at least sexy and vivacious, and it was possible to imagine a young audience
going to see them and actually staying through to the end credits. Conversely,
watching the passionless Phantom, with its geriatric story-framing device,
gooey dimestore romanticism and tawdry pop ballads about unrequited yearning,
feels akin to dying and waking up in your parents’ easy-listening-radio hell.

In its broad outlines, the Phantom story is a perennial
— the suffering beast (here played by Gerard Butler) who can only be redeemed
by the love of the gentle beauty, Christine (the vocally strong but emotionally
distant Emmy Rossum). In the 1925 silent film version starring Lon Chaney, it
was even possible to feel empathy (if not exactly sympathy) for the titular
hero-villain. Here, as conceived by Webber/Schumacher and interpreted by Butler
— an actor who never hesitates to bellow when mere shouting would suffice —
Phantom’s Phantom seems less misunderstood monster than stark raving
madman. Yet Webber’s opus has a reputation as a grand romance, and surely 80
million theatergoers can’t really be wrong, can they? The extent to which
Webber’s simplistic melodies have become the background Muzak for an entire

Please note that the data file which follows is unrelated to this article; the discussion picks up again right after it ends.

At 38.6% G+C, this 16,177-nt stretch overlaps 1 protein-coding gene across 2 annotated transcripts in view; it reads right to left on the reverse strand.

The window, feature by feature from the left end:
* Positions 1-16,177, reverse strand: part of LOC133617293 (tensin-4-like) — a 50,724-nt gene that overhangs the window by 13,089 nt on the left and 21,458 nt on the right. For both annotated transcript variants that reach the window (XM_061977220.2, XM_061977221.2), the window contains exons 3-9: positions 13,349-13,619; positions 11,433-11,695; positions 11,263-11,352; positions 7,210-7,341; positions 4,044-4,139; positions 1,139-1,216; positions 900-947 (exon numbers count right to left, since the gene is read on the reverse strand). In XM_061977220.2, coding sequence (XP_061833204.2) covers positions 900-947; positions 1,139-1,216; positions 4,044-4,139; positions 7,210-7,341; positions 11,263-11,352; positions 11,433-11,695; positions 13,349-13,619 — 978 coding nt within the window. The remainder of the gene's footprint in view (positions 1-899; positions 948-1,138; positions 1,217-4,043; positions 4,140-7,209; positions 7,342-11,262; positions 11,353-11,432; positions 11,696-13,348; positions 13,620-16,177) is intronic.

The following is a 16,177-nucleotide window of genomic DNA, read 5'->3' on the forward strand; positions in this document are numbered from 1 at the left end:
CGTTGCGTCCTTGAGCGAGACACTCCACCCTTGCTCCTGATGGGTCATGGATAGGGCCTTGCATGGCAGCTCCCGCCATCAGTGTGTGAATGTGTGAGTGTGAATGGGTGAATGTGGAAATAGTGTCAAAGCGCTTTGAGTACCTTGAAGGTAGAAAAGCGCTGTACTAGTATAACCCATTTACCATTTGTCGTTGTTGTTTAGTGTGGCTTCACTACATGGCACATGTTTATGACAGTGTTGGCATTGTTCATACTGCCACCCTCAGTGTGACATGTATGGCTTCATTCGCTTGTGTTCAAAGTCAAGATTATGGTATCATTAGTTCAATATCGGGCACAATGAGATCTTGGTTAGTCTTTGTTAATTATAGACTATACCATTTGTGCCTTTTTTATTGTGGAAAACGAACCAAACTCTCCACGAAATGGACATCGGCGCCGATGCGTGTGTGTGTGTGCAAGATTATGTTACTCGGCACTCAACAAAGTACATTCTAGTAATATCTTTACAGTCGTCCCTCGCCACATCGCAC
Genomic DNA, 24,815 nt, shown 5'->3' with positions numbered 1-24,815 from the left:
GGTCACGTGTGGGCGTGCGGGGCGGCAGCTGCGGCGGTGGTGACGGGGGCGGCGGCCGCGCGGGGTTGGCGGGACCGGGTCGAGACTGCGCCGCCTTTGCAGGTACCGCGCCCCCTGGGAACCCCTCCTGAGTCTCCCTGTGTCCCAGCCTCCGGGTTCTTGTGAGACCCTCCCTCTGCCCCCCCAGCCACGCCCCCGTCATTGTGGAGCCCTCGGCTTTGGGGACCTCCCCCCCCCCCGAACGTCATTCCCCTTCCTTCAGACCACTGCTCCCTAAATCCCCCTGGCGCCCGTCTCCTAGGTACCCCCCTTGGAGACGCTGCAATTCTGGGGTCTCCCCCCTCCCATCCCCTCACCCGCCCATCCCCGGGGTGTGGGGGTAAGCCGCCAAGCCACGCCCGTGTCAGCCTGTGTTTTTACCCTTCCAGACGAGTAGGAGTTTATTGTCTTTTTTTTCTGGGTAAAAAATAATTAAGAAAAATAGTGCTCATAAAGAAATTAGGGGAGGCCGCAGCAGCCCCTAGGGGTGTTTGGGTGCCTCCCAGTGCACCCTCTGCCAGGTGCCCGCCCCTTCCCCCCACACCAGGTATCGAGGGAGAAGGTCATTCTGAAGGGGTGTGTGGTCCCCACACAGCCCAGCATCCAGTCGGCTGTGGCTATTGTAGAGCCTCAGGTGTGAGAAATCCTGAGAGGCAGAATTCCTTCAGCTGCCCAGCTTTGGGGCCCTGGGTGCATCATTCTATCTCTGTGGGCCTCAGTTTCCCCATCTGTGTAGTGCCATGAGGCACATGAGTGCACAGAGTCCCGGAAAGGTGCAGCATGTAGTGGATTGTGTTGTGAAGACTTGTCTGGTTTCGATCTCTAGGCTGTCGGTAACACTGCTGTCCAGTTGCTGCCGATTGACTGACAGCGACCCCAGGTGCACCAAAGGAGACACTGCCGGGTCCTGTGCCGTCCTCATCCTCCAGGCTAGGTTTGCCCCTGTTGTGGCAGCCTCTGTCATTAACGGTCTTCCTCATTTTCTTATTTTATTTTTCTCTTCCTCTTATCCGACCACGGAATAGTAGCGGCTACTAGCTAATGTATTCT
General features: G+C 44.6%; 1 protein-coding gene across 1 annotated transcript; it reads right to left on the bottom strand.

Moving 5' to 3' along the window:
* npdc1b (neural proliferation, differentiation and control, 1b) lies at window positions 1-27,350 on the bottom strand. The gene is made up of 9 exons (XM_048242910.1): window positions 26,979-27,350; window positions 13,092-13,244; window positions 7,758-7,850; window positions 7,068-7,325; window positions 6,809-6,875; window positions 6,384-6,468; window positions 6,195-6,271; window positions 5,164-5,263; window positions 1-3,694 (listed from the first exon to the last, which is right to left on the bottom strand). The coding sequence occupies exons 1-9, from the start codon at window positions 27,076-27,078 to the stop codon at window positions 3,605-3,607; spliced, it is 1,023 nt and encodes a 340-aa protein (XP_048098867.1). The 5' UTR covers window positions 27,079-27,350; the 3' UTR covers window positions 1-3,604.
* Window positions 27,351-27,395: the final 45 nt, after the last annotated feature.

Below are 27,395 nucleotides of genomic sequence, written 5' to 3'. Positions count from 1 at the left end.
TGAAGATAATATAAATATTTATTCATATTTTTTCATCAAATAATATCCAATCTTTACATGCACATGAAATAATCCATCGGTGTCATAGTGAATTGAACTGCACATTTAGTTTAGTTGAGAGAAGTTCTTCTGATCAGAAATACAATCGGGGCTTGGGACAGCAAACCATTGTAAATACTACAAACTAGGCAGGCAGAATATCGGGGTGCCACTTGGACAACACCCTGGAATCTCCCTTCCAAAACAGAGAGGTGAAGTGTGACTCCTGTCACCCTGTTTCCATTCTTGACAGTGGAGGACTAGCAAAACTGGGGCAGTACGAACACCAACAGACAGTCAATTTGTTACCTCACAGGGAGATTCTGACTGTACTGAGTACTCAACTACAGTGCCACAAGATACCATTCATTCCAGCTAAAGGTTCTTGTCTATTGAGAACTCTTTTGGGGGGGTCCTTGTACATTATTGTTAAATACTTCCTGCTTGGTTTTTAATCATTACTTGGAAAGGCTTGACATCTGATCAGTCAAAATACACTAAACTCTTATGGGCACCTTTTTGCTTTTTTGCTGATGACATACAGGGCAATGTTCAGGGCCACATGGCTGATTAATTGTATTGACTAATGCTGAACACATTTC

generation seems in itself a supernatural feat. But in Schumacher’s hands, even
the famous crashing chandelier and fog-shrouded gondola ride don’t quite register.
The film is less directed than event-planned, with lots of extras and decorous
pageantry trotted before the camera, but no real feeling for atmosphere; it
doesn’t lift us up in the way a good movie musical can, let alone carry us away.
In other words, we can always see the strings — or, at least, the dry-ice machine
just off camera, blowing its smoke.

If The Phantom of the Opera is content to rest on its laurels,
the holiday season’s other musical offering, Beyond the Sea, never stops
trying to prove itself — much like its subject, one Walden Robert Cassotto.
With a heart weakened by a childhood bout with rheumatic fever, Cassotto wasn’t
expected to live past the age of 15, long before he rechristened himself with
his celebrated stage name. But Cassotto didn’t die, and Bobby Darin was born,
henceforth driven by a relentless ambition to become the best he could be at
everything that he did.

Starring Kevin Spacey as Darin, Beyond the Sea traces
the singer’s too-brief life from his early days as a nightclub act through his
overnight success with the hit “Splish, Splash,” his marriage to Sandra
Dee (powerfully played by Kate Bosworth) and his largely unsuccessful bid to
reinvent himself as mustachioed folk singer Bob Darin. The film purports to